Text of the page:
Humanitarian visas are granted to individuals in dangerous or extreme circumstances seeking to enter the U.S. for relief and safety. These types of visas are also known as “humanitarian parole,” and allow an individual to reside in the U.S. on a temporary basis.
U.S. Citizenship and Immigration Services (USCIS) offers these types of visas to aid non-U.S. citizens suffering from urgent threats like abuse, violence, natural disasters, or serious medical conditions that cannot be addressed in their home country. Anyone is eligible to apply, but only those applicants whose situations are considered to be emergency circumstances will be issued a humanitarian visa by USCIS.
There are a number of humanitarian based visas for individuals facing oppression, disasters, or other urgent circumstances. Individuals who may otherwise be unable to enter or remain in the United States may apply for a humanitarian-based visa.
Humanitarian Based Visas (HB) include visas and temporary lawful status for the following:
- U Visa: For victims of criminal activity
- T Visa: For victims of human trafficking
- S Visa: For witnesses and informants who provide information
- Asylum: For individuals seeking protection for fear of persecution
- Refugee: For individuals facing persecution while outside the U.S.
The U visa is a nonimmigrant status visa for victims of crime who assist government officials and law enforcement in a criminal investigation in the related criminal prosecution or investigation. This includes victims who have suffered physical or mental abuse. The purpose of the U visa is to protect victims while helping law enforcement prosecute crimes involving domestic violence, trafficking, and sexual assault.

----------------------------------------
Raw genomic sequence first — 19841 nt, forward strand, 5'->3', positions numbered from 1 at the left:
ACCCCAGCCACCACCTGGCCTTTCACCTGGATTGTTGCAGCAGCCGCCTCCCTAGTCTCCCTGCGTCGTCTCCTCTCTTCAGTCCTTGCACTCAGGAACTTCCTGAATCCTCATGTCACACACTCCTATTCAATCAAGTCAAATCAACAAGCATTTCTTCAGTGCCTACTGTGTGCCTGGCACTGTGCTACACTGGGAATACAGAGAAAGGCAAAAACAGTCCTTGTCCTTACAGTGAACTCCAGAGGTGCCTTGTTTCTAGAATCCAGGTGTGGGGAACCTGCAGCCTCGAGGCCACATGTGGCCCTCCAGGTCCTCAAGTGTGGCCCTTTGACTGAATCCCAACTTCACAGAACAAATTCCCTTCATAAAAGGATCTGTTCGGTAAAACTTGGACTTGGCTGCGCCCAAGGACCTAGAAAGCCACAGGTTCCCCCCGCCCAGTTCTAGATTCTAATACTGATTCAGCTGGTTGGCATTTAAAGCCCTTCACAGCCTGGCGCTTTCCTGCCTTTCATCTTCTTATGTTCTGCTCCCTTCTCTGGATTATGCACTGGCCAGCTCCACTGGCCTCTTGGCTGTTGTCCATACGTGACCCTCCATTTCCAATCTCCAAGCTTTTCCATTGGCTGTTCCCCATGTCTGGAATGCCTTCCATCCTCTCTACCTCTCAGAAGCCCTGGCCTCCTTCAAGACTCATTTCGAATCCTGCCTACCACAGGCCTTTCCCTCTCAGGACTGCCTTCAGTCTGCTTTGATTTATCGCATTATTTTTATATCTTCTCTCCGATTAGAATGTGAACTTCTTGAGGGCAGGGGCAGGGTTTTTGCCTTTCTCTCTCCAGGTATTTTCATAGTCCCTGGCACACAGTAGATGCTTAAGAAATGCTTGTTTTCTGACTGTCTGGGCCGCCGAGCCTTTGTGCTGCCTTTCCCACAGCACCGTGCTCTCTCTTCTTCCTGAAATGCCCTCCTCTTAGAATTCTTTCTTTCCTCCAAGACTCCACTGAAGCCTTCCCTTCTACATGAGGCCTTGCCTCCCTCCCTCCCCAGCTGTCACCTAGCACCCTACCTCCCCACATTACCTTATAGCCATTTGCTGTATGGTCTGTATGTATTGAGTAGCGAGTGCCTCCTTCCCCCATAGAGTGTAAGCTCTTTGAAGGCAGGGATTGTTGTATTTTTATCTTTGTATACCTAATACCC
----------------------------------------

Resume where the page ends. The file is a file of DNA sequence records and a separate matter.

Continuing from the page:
Similar to a U visa, the T visa is a nonimmigrant status visa for victims of human trafficking who assist law enforcement in the criminal investigation in the related criminal prosecution or investigation. To be eligible for a T visa, an applicant must be a victim of trafficking, be present in the U.S. due to trafficking, demonstrate hardship, and comply with law enforcement requests in the human trafficking investigation.
The S visa program is for witnesses and informants who provide critical and reliable information necessary to the investigation or prosecution of a criminal organization or qualify for a reward for providing critical and reliable information concerning a terrorist organization. The S visa may also provide admission for the spouse, parents, and children of the eligible individual.
Asylum allows an eligible individual to remain in the United States if they have suffered past persecution or fear of future persecution due to race, religion, nationality, political opinion, or membership in a particular social group.
Affirmative asylum applications are filed with the United States Citizenship and Immigration Services. Defensive asylum applications are filed with the Immigration Court/EOIR
A refugee is an individual located outside the United States, who demonstrates past persecution or fear of future persecution due to race, religion, nationality, political opinion, or membership in a particular social group.
If you have any questions about humanitarian visas and humanitarian parole, contact the Skylex Attorney today. We handle all aspects of humanitarian based immigration cases in New Jersey and New York and throughout the United States.